There's no defending "Bad Lieutenant." No argument can be advanced to justify it, no insight can coax meanings out of its bloody innards, no shaman can roll bones and feathers across its textures and decode it. It's strictly a take-it-or-leave-it thing.
It's a study of extreme damnation and marginal redemption, as austere and enigmatic as the life of a saint. It's one of the rare films to sport an authentic NC-17 rating, which it deserves to every fiber of its grubby little body. It aspires to be an outlaw work of art, one of those defiant in-your-face proclamations of truth so painful it defies you to deny it. Well . . . they got the outlaw part right, at any rate.
Harvey Keitel plays a New York police officer who has stepped XTC through the membrane into corruption so enveloping it seems to have saturated his genes. He is walking blasphemy. We capture glimpses of a home life, complete with children, a wife, a sister-in-law and a mother or mother-in-law, but the lieutenant's nervous system is so shot he barely notices them. He seems to be receiving about 10 percent of conventional reality. Having lovelessly dropped his boys at school he hustles off to his life on the streets, which is largely the indulgence of an appetite so gigantic it defies belief. The Bad Lieutenant is congenitally unable to deny himself a pleasure: His working day consists of using his badge to take whatever pleases him. He has no more acquaintanceship with the concept of public service, of police work, than he does with his family.
At the scene of a horrible murder -- two beautiful young women shot through the head -- he jokes about betting on baseball with his buddies. His response to a horrible rape is voyeurism. He wanders from drug crib to drug crib, helping himself to chemical stimulants and intoxicants and slipping deeper and deeper into a narcotized daze. No defilement is beyond him, including a sordid interlude in which he accosts two teen-age girls, determines that they have violated traffic laws, and orders them to assume pornographic poses for an act of self-abuse. Besides his pleasures, the only thing he responds to is the financial catastrophe that stalks him as he falls farther and farther into debt to the Mafia by betting against the Mets in a playoff series against the Dodgers. A New Yorker who bets against the Mets? This pup is really sick.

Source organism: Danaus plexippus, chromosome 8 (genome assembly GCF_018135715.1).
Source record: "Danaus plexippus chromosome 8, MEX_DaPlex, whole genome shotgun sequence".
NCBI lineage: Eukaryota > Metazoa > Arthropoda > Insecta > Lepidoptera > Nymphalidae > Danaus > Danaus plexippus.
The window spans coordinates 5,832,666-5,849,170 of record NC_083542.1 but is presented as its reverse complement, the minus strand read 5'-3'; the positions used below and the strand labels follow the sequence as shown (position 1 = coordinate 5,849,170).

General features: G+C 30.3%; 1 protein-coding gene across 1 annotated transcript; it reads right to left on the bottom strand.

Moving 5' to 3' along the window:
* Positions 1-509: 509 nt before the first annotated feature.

What "saves" him -- it's the most provisional redemption in film history -- is that he is moved by the spirit of forgiveness in a violated nun (the scenes of her rape are the movie's most painful to watch), who seeks only to love her violators. Watching and marveling at her most Catholic love in some strange way heals him; he learns to forgive them and through that himself. The movie's lesson: Heaven is attainable even for a festering carbuncle on the body social like the Bad Lieutenant.
The movie has a catechism-like feeling to it: It simply asks questions numbly and answers them numbly, and in so doing categorizes his defilements and his redemptions without a lot of emotional involvement in such frills as storytelling. Properly speaking, it isn't dramatized at all, merely recorded. It doesn't build. It doesn't even use such timeless devices as "the investigation" to hold it together. Other than Kietel, it has no characters. The raped nun is merely a body, the other policemen simply faces. The movie plants you in a lonely place: his skull.
This makes it inert. Only the power of its atrocities drives it forward. The key narrative question isn't "What happens next?" but "How low will he go?" The answer is: lower still. Abel Ferrara, who directed, is shrewd enough to leave the fancy pyrotechnics of "King of New York" behind. Thank heaven; the only thing worse than atrocity on film is atrocity made beautiful on film. "Bad Lieutenant" is simply in your face.
Starring Harvey Keitel.
Directed by Abel Ferrara.
Released by Aries.